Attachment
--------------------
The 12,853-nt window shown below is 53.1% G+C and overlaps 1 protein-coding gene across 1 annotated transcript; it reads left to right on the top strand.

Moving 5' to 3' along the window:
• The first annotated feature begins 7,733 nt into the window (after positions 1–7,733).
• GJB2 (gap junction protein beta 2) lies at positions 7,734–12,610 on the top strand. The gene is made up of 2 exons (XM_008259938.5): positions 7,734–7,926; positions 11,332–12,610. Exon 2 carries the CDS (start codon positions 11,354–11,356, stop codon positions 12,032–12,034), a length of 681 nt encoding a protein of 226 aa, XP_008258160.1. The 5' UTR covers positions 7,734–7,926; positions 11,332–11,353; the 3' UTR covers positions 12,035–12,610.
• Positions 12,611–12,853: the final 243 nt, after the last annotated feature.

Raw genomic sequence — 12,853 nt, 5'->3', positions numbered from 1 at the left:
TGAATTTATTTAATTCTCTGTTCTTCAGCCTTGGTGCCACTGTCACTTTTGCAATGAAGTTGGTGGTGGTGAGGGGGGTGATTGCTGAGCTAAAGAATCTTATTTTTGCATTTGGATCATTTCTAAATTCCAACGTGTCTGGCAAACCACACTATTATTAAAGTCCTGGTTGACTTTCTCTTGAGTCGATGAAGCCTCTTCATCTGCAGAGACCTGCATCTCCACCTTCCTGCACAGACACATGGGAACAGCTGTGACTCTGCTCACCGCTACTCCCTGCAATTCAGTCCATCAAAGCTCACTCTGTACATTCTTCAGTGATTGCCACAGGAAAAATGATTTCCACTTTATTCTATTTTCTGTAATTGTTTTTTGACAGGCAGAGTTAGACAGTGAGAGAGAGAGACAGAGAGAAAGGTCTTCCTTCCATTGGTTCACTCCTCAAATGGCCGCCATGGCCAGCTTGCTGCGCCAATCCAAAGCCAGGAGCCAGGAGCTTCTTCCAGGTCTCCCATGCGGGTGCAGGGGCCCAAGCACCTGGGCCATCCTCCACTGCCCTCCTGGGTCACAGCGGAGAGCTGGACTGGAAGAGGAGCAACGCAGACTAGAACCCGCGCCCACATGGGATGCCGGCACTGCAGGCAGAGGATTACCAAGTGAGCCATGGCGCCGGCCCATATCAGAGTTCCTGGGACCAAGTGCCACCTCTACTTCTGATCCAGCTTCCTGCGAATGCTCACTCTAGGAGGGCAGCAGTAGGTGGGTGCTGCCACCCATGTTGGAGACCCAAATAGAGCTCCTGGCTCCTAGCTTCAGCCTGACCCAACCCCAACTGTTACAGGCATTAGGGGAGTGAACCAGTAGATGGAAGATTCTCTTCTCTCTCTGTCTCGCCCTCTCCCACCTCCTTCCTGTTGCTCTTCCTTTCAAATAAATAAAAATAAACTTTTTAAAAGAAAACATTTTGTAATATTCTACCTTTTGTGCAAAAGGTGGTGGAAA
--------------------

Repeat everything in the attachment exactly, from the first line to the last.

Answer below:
The 12,853-nt window shown below is 53.1% G+C and overlaps 1 protein-coding gene across 1 annotated transcript; it reads left to right on the top strand.

Moving 5' to 3' along the window:
• The first annotated feature begins 7,733 nt into the window (after positions 1–7,733).
• GJB2 (gap junction protein beta 2) lies at positions 7,734–12,610 on the top strand. The gene is made up of 2 exons (XM_008259938.5): positions 7,734–7,926; positions 11,332–12,610. Exon 2 carries the CDS (start codon positions 11,354–11,356, stop codon positions 12,032–12,034), a length of 681 nt encoding a protein of 226 aa, XP_008258160.1. The 5' UTR covers positions 7,734–7,926; positions 11,332–11,353; the 3' UTR covers positions 12,035–12,610.
• Positions 12,611–12,853: the final 243 nt, after the last annotated feature.

Raw genomic sequence — 12,853 nt, 5'->3', positions numbered from 1 at the left:
TGAATTTATTTAATTCTCTGTTCTTCAGCCTTGGTGCCACTGTCACTTTTGCAATGAAGTTGGTGGTGGTGAGGGGGGTGATTGCTGAGCTAAAGAATCTTATTTTTGCATTTGGATCATTTCTAAATTCCAACGTGTCTGGCAAACCACACTATTATTAAAGTCCTGGTTGACTTTCTCTTGAGTCGATGAAGCCTCTTCATCTGCAGAGACCTGCATCTCCACCTTCCTGCACAGACACATGGGAACAGCTGTGACTCTGCTCACCGCTACTCCCTGCAATTCAGTCCATCAAAGCTCACTCTGTACATTCTTCAGTGATTGCCACAGGAAAAATGATTTCCACTTTATTCTATTTTCTGTAATTGTTTTTTGACAGGCAGAGTTAGACAGTGAGAGAGAGAGACAGAGAGAAAGGTCTTCCTTCCATTGGTTCACTCCTCAAATGGCCGCCATGGCCAGCTTGCTGCGCCAATCCAAAGCCAGGAGCCAGGAGCTTCTTCCAGGTCTCCCATGCGGGTGCAGGGGCCCAAGCACCTGGGCCATCCTCCACTGCCCTCCTGGGTCACAGCGGAGAGCTGGACTGGAAGAGGAGCAACGCAGACTAGAACCCGCGCCCACATGGGATGCCGGCACTGCAGGCAGAGGATTACCAAGTGAGCCATGGCGCCGGCCCATATCAGAGTTCCTGGGACCAAGTGCCACCTCTACTTCTGATCCAGCTTCCTGCGAATGCTCACTCTAGGAGGGCAGCAGTAGGTGGGTGCTGCCACCCATGTTGGAGACCCAAATAGAGCTCCTGGCTCCTAGCTTCAGCCTGACCCAACCCCAACTGTTACAGGCATTAGGGGAGTGAACCAGTAGATGGAAGATTCTCTTCTCTCTCTGTCTCGCCCTCTCCCACCTCCTTCCTGTTGCTCTTCCTTTCAAATAAATAAAAATAAACTTTTTAAAAGAAAACATTTTGTAATATTCTACCTTTTGTGCAAAAGGTGGTGGAAA